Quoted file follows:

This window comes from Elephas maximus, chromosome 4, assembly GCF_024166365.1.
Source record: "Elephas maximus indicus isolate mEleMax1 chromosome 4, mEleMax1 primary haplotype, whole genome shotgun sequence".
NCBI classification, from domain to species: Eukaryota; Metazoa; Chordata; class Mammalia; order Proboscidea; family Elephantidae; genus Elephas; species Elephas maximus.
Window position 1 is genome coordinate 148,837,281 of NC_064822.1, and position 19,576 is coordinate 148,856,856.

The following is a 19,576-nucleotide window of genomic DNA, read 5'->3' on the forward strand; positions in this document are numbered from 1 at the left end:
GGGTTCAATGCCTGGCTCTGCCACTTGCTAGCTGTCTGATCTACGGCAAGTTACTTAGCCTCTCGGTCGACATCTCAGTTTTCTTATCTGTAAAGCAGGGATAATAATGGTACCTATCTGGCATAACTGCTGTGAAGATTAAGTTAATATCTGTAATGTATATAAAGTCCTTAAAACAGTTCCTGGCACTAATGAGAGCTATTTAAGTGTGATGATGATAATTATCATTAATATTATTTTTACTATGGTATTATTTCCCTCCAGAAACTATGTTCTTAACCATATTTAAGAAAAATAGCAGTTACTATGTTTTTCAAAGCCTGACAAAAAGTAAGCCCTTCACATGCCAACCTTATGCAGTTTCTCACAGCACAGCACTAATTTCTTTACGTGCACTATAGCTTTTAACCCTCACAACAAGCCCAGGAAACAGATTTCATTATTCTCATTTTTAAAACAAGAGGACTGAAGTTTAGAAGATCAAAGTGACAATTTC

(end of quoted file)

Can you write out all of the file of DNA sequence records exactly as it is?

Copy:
This window comes from Elephas maximus, chromosome 4, assembly GCF_024166365.1.
Source record: "Elephas maximus indicus isolate mEleMax1 chromosome 4, mEleMax1 primary haplotype, whole genome shotgun sequence".
NCBI classification, from domain to species: Eukaryota; Metazoa; Chordata; class Mammalia; order Proboscidea; family Elephantidae; genus Elephas; species Elephas maximus.
Window position 1 is genome coordinate 148,837,281 of NC_064822.1, and position 19,576 is coordinate 148,856,856.

The following is a 19,576-nucleotide window of genomic DNA, read 5'->3' on the forward strand; positions in this document are numbered from 1 at the left end:
GGGTTCAATGCCTGGCTCTGCCACTTGCTAGCTGTCTGATCTACGGCAAGTTACTTAGCCTCTCGGTCGACATCTCAGTTTTCTTATCTGTAAAGCAGGGATAATAATGGTACCTATCTGGCATAACTGCTGTGAAGATTAAGTTAATATCTGTAATGTATATAAAGTCCTTAAAACAGTTCCTGGCACTAATGAGAGCTATTTAAGTGTGATGATGATAATTATCATTAATATTATTTTTACTATGGTATTATTTCCCTCCAGAAACTATGTTCTTAACCATATTTAAGAAAAATAGCAGTTACTATGTTTTTCAAAGCCTGACAAAAAGTAAGCCCTTCACATGCCAACCTTATGCAGTTTCTCACAGCACAGCACTAATTTCTTTACGTGCACTATAGCTTTTAACCCTCACAACAAGCCCAGGAAACAGATTTCATTATTCTCATTTTTAAAACAAGAGGACTGAAGTTTAGAAGATCAAAGTGACAATTTC